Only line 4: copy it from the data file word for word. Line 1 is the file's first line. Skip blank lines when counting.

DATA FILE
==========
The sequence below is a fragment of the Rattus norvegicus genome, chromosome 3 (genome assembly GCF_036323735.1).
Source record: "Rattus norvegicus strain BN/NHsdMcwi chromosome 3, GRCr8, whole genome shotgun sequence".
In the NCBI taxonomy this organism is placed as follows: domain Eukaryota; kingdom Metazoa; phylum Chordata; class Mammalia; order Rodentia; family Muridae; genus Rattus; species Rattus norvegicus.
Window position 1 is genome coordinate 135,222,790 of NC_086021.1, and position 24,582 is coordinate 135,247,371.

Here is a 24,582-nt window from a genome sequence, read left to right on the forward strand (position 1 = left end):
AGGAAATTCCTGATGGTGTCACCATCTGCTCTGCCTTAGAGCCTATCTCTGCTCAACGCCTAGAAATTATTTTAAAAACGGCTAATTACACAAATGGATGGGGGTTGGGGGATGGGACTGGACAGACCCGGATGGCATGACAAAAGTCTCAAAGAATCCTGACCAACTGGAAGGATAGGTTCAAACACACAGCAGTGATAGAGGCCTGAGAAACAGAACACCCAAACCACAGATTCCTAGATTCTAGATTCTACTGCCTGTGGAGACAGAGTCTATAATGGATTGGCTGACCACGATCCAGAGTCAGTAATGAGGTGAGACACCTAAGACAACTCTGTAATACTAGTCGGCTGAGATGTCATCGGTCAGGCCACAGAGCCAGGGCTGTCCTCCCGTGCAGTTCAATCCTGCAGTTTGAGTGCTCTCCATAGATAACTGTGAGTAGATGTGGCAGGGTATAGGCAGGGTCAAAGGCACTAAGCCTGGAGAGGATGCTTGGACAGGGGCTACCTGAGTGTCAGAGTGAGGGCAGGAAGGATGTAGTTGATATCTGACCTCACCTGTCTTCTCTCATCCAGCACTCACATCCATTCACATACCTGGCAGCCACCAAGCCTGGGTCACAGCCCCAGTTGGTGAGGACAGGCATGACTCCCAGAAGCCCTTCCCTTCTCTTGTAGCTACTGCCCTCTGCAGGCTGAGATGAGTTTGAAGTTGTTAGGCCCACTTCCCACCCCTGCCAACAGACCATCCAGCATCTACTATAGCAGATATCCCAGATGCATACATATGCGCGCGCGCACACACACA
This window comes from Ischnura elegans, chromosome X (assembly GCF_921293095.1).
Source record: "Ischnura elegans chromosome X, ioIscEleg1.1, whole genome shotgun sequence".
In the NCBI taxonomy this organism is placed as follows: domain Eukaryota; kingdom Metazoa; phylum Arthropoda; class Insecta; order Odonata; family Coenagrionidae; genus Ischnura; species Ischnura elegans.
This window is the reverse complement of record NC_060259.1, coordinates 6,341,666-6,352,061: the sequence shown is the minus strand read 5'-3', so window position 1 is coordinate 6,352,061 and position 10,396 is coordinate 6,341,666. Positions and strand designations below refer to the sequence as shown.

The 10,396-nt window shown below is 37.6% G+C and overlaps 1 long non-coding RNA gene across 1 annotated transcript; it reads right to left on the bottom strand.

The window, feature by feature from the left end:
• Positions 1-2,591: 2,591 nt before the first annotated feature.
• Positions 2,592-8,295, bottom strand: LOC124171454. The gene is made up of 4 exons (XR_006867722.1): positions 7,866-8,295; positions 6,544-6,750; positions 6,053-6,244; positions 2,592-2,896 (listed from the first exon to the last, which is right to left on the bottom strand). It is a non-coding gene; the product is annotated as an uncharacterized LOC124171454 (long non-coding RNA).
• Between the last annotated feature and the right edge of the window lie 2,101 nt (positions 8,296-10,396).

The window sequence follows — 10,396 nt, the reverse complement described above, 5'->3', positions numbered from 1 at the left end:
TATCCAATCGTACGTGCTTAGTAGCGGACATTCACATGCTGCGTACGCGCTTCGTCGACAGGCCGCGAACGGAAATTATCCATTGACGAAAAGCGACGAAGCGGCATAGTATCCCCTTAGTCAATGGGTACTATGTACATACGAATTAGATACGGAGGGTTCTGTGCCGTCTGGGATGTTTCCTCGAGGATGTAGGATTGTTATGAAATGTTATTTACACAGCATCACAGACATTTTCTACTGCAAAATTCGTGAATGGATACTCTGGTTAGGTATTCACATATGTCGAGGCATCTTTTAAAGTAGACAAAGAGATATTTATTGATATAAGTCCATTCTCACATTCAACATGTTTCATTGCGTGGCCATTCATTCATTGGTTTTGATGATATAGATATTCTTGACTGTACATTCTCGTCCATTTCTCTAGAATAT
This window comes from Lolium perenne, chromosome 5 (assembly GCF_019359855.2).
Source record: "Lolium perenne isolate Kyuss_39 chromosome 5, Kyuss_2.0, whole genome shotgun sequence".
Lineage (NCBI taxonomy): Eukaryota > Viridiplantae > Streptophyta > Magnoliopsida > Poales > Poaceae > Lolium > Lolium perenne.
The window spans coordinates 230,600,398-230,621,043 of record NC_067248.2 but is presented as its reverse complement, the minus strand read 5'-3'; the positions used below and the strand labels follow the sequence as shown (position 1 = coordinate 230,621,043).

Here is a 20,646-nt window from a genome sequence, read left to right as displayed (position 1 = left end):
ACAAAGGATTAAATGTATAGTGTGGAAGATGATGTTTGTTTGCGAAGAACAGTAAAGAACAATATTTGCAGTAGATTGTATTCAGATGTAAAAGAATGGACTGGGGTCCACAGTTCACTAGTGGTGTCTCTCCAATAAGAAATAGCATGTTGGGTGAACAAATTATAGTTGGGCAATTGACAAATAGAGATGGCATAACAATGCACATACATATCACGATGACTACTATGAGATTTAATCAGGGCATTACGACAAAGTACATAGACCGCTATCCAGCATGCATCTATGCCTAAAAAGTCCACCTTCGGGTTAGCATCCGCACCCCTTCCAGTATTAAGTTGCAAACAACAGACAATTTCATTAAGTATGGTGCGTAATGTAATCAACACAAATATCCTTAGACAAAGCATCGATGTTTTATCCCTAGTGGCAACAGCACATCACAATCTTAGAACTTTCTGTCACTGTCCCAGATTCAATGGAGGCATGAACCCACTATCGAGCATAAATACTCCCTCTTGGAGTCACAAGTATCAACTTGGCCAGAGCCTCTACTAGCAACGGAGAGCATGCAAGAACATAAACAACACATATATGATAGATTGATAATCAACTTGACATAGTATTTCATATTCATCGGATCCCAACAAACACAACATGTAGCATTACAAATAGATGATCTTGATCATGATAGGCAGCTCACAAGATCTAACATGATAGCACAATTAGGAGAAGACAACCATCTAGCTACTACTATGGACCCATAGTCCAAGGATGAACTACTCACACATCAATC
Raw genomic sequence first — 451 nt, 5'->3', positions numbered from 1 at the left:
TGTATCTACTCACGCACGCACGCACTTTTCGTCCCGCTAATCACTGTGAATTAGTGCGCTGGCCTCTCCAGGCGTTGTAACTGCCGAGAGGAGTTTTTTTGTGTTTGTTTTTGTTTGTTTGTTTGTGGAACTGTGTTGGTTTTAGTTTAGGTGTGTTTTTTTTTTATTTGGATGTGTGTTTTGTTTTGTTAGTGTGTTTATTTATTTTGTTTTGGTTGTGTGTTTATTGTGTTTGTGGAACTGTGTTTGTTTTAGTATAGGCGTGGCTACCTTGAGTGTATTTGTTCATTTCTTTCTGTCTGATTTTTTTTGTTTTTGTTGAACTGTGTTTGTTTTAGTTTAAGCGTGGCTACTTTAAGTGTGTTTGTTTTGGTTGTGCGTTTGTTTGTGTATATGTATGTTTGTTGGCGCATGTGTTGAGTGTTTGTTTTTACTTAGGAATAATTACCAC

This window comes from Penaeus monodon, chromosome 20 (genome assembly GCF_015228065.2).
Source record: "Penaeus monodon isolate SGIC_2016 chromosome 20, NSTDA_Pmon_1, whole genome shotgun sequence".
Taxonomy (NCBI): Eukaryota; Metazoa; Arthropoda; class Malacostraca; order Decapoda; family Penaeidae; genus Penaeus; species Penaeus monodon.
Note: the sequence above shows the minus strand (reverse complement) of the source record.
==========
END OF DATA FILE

Window position 1 is genome coordinate 135,222,790 of NC_086021.1, and position 24,582 is coordinate 135,247,371.